Going on the offensive, Kushner writes, he told Dermer, “’Don’t take us for granted… We worked our asses off for three years to get to this point. For the first time, Israel has the moral high ground…. But now it’s all screwed up.

Continues Kushner: “You guys think you have been so effective with this administration. I hate to break the reality to you, but we didn’t do any of these things because you convinced us to. We did them because we believe they were the right things to do.’”

Gantz appears in several other passages in the book and in just about all of them, Kushner or Trump are described as thinking very highly of the Blue and White chairman, whom the president fondly called “the general.”

Gantz met Trump briefly in the Oval Office ahead of the peace plan unveiling and, according to Kushner, told Trump, “Just so you know: if I become prime minister, I am going to reach out to the Palestinians and make a deal.”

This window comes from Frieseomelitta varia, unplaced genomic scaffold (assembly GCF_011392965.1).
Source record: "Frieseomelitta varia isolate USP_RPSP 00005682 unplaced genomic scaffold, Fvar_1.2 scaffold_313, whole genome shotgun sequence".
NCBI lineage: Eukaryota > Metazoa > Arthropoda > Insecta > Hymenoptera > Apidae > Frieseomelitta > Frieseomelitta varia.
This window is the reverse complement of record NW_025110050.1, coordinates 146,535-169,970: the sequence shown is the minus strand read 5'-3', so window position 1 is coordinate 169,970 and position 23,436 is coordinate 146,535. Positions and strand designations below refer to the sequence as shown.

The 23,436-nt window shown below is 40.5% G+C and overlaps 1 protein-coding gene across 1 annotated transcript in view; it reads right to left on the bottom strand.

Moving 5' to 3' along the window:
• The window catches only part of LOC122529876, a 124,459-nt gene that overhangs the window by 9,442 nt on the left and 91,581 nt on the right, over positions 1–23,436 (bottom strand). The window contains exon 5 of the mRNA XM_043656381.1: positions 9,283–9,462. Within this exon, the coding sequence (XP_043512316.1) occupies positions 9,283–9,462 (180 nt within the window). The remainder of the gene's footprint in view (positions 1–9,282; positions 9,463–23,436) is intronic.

“Later on, Trump told me what he thought of Gantz: ‘I like this guy,'” Kushner writes.

This contrasted with Netanyahu, who showed much less enthusiasm toward the peace plan. Trump, in his 2021 Axios interview, charged that “Bibi did not want to make peace,” he said. “Never did.”

Kushner goes further later in the passage, saying, “I respected that every time Gantz had to make a decision between what was better for the State of Israel or for himself politically, he always chose his country.”

The cold feelings toward Netanyahu had also come up earlier during Trump’s tenure when the president decided to recognize Jerusalem as Israel’s capital.